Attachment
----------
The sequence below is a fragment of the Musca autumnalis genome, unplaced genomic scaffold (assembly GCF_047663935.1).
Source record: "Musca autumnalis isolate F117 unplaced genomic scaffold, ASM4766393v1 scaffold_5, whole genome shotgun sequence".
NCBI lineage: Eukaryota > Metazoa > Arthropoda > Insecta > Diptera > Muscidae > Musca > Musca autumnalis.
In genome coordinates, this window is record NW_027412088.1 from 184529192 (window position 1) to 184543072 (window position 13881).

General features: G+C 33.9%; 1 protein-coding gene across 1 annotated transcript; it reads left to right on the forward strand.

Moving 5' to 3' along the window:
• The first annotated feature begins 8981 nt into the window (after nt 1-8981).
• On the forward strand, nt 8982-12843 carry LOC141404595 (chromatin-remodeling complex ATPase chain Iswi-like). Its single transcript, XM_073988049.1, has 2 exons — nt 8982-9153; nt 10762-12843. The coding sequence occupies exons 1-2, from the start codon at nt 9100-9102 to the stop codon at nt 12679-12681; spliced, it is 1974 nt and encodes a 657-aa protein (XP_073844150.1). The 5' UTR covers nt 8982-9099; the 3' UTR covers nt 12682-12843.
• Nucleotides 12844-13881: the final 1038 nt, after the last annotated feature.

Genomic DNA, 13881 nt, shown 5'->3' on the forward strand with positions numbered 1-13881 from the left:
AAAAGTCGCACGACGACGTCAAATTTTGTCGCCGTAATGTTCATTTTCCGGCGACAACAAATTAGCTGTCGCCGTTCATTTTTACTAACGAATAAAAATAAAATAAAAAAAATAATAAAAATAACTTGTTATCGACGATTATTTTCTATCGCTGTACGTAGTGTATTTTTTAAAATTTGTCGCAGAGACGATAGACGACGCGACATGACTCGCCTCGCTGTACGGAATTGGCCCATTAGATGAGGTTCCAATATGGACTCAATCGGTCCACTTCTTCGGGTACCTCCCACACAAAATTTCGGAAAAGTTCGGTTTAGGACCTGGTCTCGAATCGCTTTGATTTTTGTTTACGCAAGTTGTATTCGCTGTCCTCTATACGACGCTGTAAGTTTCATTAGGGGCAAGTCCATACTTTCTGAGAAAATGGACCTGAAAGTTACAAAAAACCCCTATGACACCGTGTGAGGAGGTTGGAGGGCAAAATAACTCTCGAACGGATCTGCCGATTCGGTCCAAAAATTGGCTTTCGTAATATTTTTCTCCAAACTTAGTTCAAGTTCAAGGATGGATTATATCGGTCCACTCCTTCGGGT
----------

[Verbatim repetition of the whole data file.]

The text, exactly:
The sequence below is a fragment of the Musca autumnalis genome, unplaced genomic scaffold (assembly GCF_047663935.1).
Source record: "Musca autumnalis isolate F117 unplaced genomic scaffold, ASM4766393v1 scaffold_5, whole genome shotgun sequence".
NCBI lineage: Eukaryota > Metazoa > Arthropoda > Insecta > Diptera > Muscidae > Musca > Musca autumnalis.
In genome coordinates, this window is record NW_027412088.1 from 184529192 (window position 1) to 184543072 (window position 13881).

General features: G+C 33.9%; 1 protein-coding gene across 1 annotated transcript; it reads left to right on the forward strand.

Moving 5' to 3' along the window:
• The first annotated feature begins 8981 nt into the window (after nt 1-8981).
• On the forward strand, nt 8982-12843 carry LOC141404595 (chromatin-remodeling complex ATPase chain Iswi-like). Its single transcript, XM_073988049.1, has 2 exons — nt 8982-9153; nt 10762-12843. The coding sequence occupies exons 1-2, from the start codon at nt 9100-9102 to the stop codon at nt 12679-12681; spliced, it is 1974 nt and encodes a 657-aa protein (XP_073844150.1). The 5' UTR covers nt 8982-9099; the 3' UTR covers nt 12682-12843.
• Nucleotides 12844-13881: the final 1038 nt, after the last annotated feature.

Genomic DNA, 13881 nt, shown 5'->3' on the forward strand with positions numbered 1-13881 from the left:
AAAAGTCGCACGACGACGTCAAATTTTGTCGCCGTAATGTTCATTTTCCGGCGACAACAAATTAGCTGTCGCCGTTCATTTTTACTAACGAATAAAAATAAAATAAAAAAAATAATAAAAATAACTTGTTATCGACGATTATTTTCTATCGCTGTACGTAGTGTATTTTTTAAAATTTGTCGCAGAGACGATAGACGACGCGACATGACTCGCCTCGCTGTACGGAATTGGCCCATTAGATGAGGTTCCAATATGGACTCAATCGGTCCACTTCTTCGGGTACCTCCCACACAAAATTTCGGAAAAGTTCGGTTTAGGACCTGGTCTCGAATCGCTTTGATTTTTGTTTACGCAAGTTGTATTCGCTGTCCTCTATACGACGCTGTAAGTTTCATTAGGGGCAAGTCCATACTTTCTGAGAAAATGGACCTGAAAGTTACAAAAAACCCCTATGACACCGTGTGAGGAGGTTGGAGGGCAAAATAACTCTCGAACGGATCTGCCGATTCGGTCCAAAAATTGGCTTTCGTAATATTTTTCTCCAAACTTAGTTCAAGTTCAAGGATGGATTATATCGGTCCACTCCTTCGGGT